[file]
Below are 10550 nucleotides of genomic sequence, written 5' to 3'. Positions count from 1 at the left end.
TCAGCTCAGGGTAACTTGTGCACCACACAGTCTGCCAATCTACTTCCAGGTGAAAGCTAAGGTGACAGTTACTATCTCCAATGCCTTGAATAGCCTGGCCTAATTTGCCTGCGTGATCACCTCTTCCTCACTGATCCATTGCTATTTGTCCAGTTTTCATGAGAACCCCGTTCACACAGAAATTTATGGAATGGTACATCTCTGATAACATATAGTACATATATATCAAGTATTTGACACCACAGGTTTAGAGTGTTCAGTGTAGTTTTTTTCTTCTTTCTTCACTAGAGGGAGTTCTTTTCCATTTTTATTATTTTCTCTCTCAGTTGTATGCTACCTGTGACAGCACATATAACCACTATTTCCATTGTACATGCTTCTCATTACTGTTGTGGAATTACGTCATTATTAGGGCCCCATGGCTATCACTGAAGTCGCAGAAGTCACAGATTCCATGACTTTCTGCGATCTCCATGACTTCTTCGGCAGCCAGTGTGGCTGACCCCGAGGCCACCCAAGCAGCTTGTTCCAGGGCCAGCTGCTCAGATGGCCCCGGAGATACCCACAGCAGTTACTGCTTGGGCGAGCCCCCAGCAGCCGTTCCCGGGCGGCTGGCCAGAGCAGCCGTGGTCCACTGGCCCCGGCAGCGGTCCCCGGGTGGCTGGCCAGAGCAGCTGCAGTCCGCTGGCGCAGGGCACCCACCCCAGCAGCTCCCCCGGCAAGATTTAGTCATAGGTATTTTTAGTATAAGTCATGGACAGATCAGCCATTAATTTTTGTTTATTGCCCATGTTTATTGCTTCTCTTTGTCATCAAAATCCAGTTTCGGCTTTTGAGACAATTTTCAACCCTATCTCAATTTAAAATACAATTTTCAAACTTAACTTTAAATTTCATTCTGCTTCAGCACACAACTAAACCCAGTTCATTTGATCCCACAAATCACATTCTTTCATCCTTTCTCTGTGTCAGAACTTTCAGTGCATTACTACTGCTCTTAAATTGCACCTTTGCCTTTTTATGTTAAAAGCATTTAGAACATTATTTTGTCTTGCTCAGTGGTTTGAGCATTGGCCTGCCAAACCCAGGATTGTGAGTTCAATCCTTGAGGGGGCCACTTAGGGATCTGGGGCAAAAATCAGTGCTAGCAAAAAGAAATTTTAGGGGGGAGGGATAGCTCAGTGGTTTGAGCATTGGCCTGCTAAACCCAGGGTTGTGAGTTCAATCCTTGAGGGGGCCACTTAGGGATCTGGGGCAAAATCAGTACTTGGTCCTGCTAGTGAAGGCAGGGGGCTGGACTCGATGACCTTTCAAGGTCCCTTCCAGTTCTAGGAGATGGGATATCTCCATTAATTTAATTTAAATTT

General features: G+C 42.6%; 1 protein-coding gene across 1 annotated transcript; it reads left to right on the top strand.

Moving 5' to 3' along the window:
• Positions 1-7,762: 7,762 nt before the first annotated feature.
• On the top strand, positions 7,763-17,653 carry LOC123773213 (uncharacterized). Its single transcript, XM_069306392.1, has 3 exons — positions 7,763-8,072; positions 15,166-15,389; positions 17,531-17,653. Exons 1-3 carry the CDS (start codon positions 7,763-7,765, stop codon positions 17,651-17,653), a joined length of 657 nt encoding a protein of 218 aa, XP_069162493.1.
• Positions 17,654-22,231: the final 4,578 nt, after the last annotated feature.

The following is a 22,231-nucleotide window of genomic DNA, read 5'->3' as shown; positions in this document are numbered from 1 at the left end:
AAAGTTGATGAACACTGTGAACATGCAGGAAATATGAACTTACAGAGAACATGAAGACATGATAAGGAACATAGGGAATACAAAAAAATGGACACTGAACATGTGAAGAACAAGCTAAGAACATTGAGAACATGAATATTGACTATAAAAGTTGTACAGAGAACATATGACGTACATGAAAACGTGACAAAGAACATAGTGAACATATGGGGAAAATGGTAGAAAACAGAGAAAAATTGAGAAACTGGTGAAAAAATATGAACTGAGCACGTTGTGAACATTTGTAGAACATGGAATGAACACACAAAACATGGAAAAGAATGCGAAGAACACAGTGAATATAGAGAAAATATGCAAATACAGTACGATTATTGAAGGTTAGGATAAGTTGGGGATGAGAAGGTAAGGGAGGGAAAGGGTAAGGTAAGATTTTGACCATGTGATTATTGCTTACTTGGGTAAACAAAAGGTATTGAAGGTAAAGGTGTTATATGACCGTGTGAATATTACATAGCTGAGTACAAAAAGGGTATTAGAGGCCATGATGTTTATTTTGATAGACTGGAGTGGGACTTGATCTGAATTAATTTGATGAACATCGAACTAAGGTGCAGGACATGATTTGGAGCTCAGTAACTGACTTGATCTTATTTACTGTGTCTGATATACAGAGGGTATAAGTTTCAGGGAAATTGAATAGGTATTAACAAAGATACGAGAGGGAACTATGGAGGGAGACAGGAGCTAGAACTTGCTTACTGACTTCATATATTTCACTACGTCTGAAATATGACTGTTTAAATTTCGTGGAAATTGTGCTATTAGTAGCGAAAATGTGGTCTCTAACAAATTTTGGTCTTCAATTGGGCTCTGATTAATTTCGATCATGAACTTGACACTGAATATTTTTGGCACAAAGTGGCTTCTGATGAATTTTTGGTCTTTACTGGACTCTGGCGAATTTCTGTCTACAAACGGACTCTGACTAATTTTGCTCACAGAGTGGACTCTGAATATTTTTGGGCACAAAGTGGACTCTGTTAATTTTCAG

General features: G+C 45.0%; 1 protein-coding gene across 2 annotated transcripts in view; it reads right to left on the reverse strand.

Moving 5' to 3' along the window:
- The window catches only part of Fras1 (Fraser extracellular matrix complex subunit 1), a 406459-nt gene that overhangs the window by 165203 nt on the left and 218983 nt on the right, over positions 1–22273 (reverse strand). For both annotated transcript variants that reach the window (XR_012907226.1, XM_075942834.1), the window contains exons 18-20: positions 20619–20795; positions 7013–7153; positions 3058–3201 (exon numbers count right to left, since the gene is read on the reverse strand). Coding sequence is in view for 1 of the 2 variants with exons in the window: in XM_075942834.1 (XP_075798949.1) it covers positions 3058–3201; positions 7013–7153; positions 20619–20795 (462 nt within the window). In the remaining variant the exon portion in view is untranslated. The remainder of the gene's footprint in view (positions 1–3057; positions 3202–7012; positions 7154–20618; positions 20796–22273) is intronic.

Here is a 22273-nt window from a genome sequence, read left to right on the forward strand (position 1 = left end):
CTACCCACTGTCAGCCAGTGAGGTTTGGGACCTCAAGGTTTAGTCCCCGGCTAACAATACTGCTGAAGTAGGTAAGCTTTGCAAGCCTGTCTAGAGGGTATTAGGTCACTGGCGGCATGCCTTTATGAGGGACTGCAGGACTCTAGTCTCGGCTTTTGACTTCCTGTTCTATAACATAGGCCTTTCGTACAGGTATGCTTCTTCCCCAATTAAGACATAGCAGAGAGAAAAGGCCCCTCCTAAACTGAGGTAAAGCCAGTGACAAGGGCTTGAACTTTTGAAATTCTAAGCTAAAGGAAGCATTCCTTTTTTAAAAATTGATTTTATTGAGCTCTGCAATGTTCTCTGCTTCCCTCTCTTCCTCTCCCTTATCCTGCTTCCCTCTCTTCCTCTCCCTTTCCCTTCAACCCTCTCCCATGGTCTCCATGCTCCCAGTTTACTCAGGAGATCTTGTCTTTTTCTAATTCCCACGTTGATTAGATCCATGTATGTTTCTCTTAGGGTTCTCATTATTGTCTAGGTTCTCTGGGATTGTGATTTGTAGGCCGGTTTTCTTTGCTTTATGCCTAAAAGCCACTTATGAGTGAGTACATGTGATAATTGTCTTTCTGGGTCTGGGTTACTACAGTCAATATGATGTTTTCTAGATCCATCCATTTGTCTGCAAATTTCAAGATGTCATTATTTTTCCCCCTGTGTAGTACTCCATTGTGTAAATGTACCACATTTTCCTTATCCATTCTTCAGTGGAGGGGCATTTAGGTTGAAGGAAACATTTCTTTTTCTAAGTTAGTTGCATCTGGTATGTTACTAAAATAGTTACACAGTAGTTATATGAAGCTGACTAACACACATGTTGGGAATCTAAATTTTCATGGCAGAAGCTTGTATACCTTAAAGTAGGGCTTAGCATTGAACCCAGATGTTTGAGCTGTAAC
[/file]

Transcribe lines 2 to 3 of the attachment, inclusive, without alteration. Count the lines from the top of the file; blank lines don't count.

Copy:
TCAGCTCAGGGTAACTTGTGCACCACACAGTCTGCCAATCTACTTCCAGGTGAAAGCTAAGGTGACAGTTACTATCTCCAATGCCTTGAATAGCCTGGCCTAATTTGCCTGCGTGATCACCTCTTCCTCACTGATCCATTGCTATTTGTCCAGTTTTCATGAGAACCCCGTTCACACAGAAATTTATGGAATGGTACATCTCTGATAACATATAGTACATATATATCAAGTATTTGACACCACAGGTTTAGAGTGTTCAGTGTAGTTTTTTTCTTCTTTCTTCACTAGAGGGAGTTCTTTTCCATTTTTATTATTTTCTCTCTCAGTTGTATGCTACCTGTGACAGCACATATAACCACTATTTCCATTGTACATGCTTCTCATTACTGTTGTGGAATTACGTCATTATTAGGGCCCCATGGCTATCACTGAAGTCGCAGAAGTCACAGATTCCATGACTTTCTGCGATCTCCATGACTTCTTCGGCAGCCAGTGTGGCTGACCCCGAGGCCACCCAAGCAGCTTGTTCCAGGGCCAGCTGCTCAGATGGCCCCGGAGATACCCACAGCAGTTACTGCTTGGGCGAGCCCCCAGCAGCCGTTCCCGGGCGGCTGGCCAGAGCAGCCGTGGTCCACTGGCCCCGGCAGCGGTCCCCGGGTGGCTGGCCAGAGCAGCTGCAGTCCGCTGGCGCAGGGCACCCACCCCAGCAGCTCCCCCGGCAAGATTTAGTCATAGGTATTTTTAGTATAAGTCATGGACAGATCAGCCATTAATTTTTGTTTATTGCCCATGTTTATTGCTTCTCTTTGTCATCAAAATCCAGTTTCGGCTTTTGAGACAATTTTCAACCCTATCTCAATTTAAAATACAATTTTCAAACTTAACTTTAAATTTCATTCTGCTTCAGCACACAACTAAACCCAGTTCATTTGATCCCACAAATCACATTCTTTCATCCTTTCTCTGTGTCAGAACTTTCAGTGCATTACTACTGCTCTTAAATTGCACCTTTGCCTTTTTATGTTAAAAGCATTTAGAACATTATTTTGTCTTGCTCAGTGGTTTGAGCATTGGCCTGCCAAACCCAGGATTGTGAGTTCAATCCTTGAGGGGGCCACTTAGGGATCTGGGGCAAAAATCAGTGCTAGCAAAAAGAAATTTTAGGGGGGAGGGATAGCTCAGTGGTTTGAGCATTGGCCTGCTAAACCCAGGGTTGTGAGTTCAATCCTTGAGGGGGCCACTTAGGGATCTGGGGCAAAATCAGTACTTGGTCCTGCTAGTGAAGGCAGGGGGCTGGACTCGATGACCTTTCAAGGTCCCTTCCAGTTCTAGGAGATGGGATATCTCCATTAATTTAATTTAAATTT

General features: G+C 42.6%; 1 protein-coding gene across 1 annotated transcript; it reads left to right on the top strand.